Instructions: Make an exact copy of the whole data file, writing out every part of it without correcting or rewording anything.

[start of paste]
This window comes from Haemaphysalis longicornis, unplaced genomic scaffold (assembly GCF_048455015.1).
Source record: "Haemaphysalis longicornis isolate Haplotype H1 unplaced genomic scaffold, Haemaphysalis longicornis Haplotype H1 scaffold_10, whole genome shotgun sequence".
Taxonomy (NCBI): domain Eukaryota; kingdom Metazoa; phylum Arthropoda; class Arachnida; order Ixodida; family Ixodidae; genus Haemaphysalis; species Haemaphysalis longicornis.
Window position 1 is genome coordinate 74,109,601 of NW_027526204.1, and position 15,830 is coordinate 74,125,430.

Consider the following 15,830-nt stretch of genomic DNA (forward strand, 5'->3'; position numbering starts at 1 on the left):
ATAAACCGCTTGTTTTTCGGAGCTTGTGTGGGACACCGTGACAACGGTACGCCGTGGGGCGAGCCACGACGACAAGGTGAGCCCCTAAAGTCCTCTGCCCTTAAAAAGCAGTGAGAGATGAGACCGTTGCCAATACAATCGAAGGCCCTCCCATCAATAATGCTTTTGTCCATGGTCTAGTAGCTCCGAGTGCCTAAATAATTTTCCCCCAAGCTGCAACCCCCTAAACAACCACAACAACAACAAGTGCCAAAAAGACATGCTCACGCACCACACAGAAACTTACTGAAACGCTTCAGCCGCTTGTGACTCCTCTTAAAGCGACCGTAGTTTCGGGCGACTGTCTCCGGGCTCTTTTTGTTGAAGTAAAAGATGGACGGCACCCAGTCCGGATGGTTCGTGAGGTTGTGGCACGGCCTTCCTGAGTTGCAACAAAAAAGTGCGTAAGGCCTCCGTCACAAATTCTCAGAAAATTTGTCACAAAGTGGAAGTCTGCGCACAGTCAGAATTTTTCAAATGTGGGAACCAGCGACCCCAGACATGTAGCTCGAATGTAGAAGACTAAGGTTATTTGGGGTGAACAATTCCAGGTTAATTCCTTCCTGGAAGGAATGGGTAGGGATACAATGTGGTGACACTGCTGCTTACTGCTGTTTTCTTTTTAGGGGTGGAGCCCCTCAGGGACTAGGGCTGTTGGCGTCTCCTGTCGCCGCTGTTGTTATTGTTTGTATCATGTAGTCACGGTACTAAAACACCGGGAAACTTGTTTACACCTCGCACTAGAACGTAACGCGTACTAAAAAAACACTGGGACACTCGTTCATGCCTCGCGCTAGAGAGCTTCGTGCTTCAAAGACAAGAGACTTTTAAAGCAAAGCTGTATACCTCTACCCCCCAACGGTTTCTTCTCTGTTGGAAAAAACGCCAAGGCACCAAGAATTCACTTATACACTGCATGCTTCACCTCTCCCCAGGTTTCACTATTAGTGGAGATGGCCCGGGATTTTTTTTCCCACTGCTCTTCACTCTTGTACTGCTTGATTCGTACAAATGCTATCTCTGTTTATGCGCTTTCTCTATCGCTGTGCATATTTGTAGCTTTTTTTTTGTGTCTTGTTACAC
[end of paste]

This window comes from Haemaphysalis longicornis, unplaced genomic scaffold (assembly GCF_048455015.1).
Source record: "Haemaphysalis longicornis isolate Haplotype H1 unplaced genomic scaffold, Haemaphysalis longicornis Haplotype H1 scaffold_10, whole genome shotgun sequence".
Taxonomy (NCBI): domain Eukaryota; kingdom Metazoa; phylum Arthropoda; class Arachnida; order Ixodida; family Ixodidae; genus Haemaphysalis; species Haemaphysalis longicornis.
Window position 1 is genome coordinate 74,109,601 of NW_027526204.1, and position 15,830 is coordinate 74,125,430.

Consider the following 15,830-nt stretch of genomic DNA (forward strand, 5'->3'; position numbering starts at 1 on the left):
ATAAACCGCTTGTTTTTCGGAGCTTGTGTGGGACACCGTGACAACGGTACGCCGTGGGGCGAGCCACGACGACAAGGTGAGCCCCTAAAGTCCTCTGCCCTTAAAAAGCAGTGAGAGATGAGACCGTTGCCAATACAATCGAAGGCCCTCCCATCAATAATGCTTTTGTCCATGGTCTAGTAGCTCCGAGTGCCTAAATAATTTTCCCCCAAGCTGCAACCCCCTAAACAACCACAACAACAACAAGTGCCAAAAAGACATGCTCACGCACCACACAGAAACTTACTGAAACGCTTCAGCCGCTTGTGACTCCTCTTAAAGCGACCGTAGTTTCGGGCGACTGTCTCCGGGCTCTTTTTGTTGAAGTAAAAGATGGACGGCACCCAGTCCGGATGGTTCGTGAGGTTGTGGCACGGCCTTCCTGAGTTGCAACAAAAAAGTGCGTAAGGCCTCCGTCACAAATTCTCAGAAAATTTGTCACAAAGTGGAAGTCTGCGCACAGTCAGAATTTTTCAAATGTGGGAACCAGCGACCCCAGACATGTAGCTCGAATGTAGAAGACTAAGGTTATTTGGGGTGAACAATTCCAGGTTAATTCCTTCCTGGAAGGAATGGGTAGGGATACAATGTGGTGACACTGCTGCTTACTGCTGTTTTCTTTTTAGGGGTGGAGCCCCTCAGGGACTAGGGCTGTTGGCGTCTCCTGTCGCCGCTGTTGTTATTGTTTGTATCATGTAGTCACGGTACTAAAACACCGGGAAACTTGTTTACACCTCGCACTAGAACGTAACGCGTACTAAAAAAACACTGGGACACTCGTTCATGCCTCGCGCTAGAGAGCTTCGTGCTTCAAAGACAAGAGACTTTTAAAGCAAAGCTGTATACCTCTACCCCCCAACGGTTTCTTCTCTGTTGGAAAAAACGCCAAGGCACCAAGAATTCACTTATACACTGCATGCTTCACCTCTCCCCAGGTTTCACTATTAGTGGAGATGGCCCGGGATTTTTTTTCCCACTGCTCTTCACTCTTGTACTGCTTGATTCGTACAAATGCTATCTCTGTTTATGCGCTTTCTCTATCGCTGTGCATATTTGTAGCTTTTTTTTTGTGTCTTGTTACAC